Korea - Day One

This post is part of a series of journals I wrote while traveling to Seoul, South Korea to compete in the 2010 World Embedded Software Contest, for which my team’s project won the grand prize.

We took the last train from 30th St. station to Trenton at 12:01 AM. We got to the Newark Airport around 2 AM, and then we waited around until they opened the security checkpoint around 3:30 AM. We were lucky that they didn’t give us any trouble about the electronic components we were carrying for AutoPlug (our demonstration unit consists of a Tupperware box with a battery pack and several circuits inside, and there’s an antenna sticking out of the top, so yeah it pretty much looks like a bomb). Anyway, we have a letter from our professor on Penn letterhead explaining what we were carrying and what it was for. Newark’s airport is pretty nice, but I wasn’t too happy with their lack of electrical outlets. There seemed to be just one “charging station” (sponsored by Samsung!) for our area in the airport. I was surprised to see that the flight from Newark to San Francisco had TVs with DirectTV on the back of every seat. But it made you pay $6 if you watched past the “trial time” of like 15 minutes.

The airport in San Francisco was a little bit hectic because our flight was a little late getting in. They had actually already closed the check-in counter for all Asiana flights. Luckily the flight to Korea was delayed about an hour, and they called someone over to print our boarding passes. The flight to Incheon was awesome. I don’t know why more economy domestic flights don’t have a TV in the back of the seat. It makes the flight so much better. They had some pretty great movies on there too. I finally got to watch Despicable Me, Salt, and Grown Ups. The food was very good too. They served us Beef Steak for one meal and chicken and pasta for another.

Picture of 1,000 Korean Won bill

1,000 Korean Won (about 88 cents at time of writing)

Passing through immigration in Korea was a breeze, and we stopped to exchange some currency. I exchanged $20 and received 21,700 won (I’m rich!). When we got to the airport exit we were approached by a couple of different guys wanting to drive us to the hotel in a taxi. We said no thanks and checked with the information desk and found a bus that would take us there for 10,000 won. As we were leaving the airport we were approached by the same guy, and just for fun we asked him how much it would cost us for him to take us to the airport in his taxi. He avoided the question for a minute but then finally said, “Real cheap: 85,000 won.” I’m no math major, but something told me that wasn’t a very good deal. We took the bus, and it was actually a really luxurious bus, with a big screen TV at the front and really comfortable seats. Unfortunately we missed our stop to get to the hotel, but all of the stops in the area were really close together so it was easy to get off and walk back.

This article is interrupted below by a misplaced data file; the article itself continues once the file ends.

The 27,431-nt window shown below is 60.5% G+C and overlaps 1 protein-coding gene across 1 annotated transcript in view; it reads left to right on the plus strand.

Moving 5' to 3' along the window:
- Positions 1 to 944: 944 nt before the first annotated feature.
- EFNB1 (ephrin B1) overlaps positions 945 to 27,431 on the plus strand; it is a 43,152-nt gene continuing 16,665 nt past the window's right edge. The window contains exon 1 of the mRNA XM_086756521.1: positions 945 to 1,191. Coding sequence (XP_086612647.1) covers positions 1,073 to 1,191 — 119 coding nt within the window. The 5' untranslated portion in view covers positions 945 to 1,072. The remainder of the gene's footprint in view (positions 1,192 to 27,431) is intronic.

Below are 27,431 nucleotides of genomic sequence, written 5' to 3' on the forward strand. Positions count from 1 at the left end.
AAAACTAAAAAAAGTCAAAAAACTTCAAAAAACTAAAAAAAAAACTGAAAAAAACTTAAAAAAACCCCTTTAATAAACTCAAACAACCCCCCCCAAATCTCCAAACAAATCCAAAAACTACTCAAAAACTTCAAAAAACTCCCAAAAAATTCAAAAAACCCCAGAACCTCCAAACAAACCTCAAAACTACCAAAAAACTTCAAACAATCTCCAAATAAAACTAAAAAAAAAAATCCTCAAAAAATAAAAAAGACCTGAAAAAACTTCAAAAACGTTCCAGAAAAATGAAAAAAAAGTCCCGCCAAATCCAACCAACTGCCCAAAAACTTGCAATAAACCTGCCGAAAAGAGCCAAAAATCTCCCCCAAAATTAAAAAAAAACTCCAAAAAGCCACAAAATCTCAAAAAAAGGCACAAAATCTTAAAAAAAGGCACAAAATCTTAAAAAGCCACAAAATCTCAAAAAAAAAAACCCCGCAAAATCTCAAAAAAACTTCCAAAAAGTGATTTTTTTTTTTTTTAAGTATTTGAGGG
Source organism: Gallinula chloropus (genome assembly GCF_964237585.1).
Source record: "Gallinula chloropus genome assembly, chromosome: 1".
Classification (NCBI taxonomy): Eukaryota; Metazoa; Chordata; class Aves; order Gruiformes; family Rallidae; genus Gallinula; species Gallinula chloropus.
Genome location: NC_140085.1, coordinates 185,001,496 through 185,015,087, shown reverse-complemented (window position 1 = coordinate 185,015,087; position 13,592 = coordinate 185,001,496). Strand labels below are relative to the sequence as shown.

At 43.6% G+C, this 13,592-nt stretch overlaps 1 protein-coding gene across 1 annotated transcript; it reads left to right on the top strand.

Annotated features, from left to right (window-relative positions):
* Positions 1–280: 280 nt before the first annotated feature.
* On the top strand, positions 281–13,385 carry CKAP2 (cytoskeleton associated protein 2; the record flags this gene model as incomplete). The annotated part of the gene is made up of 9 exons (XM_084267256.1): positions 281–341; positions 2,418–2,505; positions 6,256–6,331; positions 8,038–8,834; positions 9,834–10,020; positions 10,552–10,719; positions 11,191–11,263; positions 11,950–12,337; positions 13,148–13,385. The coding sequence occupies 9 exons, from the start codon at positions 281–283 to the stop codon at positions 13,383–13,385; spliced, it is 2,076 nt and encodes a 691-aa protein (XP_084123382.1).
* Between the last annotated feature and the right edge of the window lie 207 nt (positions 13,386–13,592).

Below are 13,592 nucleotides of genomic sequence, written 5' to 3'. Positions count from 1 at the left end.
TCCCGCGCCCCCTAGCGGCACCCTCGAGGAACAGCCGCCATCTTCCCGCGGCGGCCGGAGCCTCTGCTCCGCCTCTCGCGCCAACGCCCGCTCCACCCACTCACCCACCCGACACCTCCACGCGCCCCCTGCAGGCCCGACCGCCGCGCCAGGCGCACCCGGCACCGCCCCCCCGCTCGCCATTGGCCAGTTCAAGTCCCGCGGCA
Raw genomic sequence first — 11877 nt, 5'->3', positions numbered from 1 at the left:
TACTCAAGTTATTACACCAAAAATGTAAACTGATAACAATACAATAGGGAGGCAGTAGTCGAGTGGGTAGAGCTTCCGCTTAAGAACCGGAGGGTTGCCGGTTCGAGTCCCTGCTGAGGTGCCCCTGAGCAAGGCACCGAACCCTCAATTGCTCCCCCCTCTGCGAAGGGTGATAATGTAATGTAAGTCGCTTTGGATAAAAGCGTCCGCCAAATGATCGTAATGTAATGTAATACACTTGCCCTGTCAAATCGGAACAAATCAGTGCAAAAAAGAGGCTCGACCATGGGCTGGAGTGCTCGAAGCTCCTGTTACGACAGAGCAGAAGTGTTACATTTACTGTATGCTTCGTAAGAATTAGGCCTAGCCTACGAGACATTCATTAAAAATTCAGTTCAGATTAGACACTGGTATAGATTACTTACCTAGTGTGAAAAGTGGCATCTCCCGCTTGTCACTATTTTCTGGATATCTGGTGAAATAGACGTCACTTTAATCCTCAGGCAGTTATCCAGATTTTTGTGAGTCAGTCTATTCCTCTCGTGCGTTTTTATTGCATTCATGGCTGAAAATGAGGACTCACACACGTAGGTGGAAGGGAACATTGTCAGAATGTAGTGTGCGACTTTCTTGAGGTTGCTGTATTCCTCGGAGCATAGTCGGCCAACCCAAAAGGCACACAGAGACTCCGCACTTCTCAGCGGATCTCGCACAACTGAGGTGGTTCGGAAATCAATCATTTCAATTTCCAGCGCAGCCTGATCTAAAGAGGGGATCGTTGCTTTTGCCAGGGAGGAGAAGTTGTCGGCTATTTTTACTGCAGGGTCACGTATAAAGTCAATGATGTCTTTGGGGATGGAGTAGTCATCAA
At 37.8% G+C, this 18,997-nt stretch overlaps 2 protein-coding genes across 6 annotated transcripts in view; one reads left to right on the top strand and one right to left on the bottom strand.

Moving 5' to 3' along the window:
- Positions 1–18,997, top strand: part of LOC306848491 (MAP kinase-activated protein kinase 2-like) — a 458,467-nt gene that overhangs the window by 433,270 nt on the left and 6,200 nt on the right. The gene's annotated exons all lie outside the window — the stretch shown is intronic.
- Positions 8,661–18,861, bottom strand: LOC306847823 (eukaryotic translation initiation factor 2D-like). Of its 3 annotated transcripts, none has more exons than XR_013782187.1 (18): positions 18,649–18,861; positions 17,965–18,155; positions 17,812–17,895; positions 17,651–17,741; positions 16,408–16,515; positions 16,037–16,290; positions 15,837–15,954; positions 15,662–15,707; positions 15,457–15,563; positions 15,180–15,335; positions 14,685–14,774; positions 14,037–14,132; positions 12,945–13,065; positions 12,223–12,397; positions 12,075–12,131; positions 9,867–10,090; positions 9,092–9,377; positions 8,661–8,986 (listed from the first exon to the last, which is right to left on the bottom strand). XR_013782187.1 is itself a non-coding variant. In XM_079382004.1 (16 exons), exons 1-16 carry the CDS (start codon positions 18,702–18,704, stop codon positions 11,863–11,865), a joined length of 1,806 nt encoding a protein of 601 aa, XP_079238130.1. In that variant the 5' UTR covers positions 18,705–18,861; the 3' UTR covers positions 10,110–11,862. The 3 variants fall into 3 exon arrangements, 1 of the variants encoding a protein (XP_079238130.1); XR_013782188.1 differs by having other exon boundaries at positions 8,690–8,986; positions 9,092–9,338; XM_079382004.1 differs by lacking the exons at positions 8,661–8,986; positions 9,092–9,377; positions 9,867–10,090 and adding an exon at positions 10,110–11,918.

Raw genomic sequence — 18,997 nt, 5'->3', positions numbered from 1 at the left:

Picture of bus going to hotel in Korea

Airport Limousine Bus that took us to the hotel

Our hotel is very luxurious. I’m not sure if it has a star rating, but I found a plaque outside the hotel with five flowers on it (five flower hotel?). The room is very comfortable. I found something really strange in the hotel though. Really strange and really awesome. In the corner of the room was a box labeled “Descending Life Line.” According to the instructions, it’s basically a rappelling kit you can use to escape from the room in case of an emergency. You attach the line to a hook on the wall in the room, wrap the belt around your waist, and then rappel down the building’s wall. Awesome, right?

Picture of "Descending Life Line" kit in hotel room

“Descending Life Line” Rappelling Kit that came with the hotel room

After getting settled in the hotel, we were pretty hungry so we walked around the area near the hotel looking for food. We managed to find a fried chicken restaurant called Two Two Fried Chicken. We weren’t having much luck communicating with the lady making the chicken, but luckily someone in the restaurant spoke some English so we were able to order two things of chicken, one with seasoning and one with sauce. The order also came with two Pepsi cans, Korean Pepsi cans. I also had a Korean Coke on the flight to Seoul. In my opinion, Korean Coke is better than American Coke, but still not quite as good as Mexican Coke. We went to bed almost immediately after eating the chicken, because we had to get up early to get on the shuttle that would take us to the competition venue.

Picture of front of Korean fried chicken restaurant

Korean fried chicken restaurant

I hope you enjoyed this post. If you are looking to hire a versatile software engineer who loves improving developer productivity and infrastructure and you happen to be either 1) located in Sacramento or 2) open to a remote worker, then please get in touch.


© 2018 Kevin Conley

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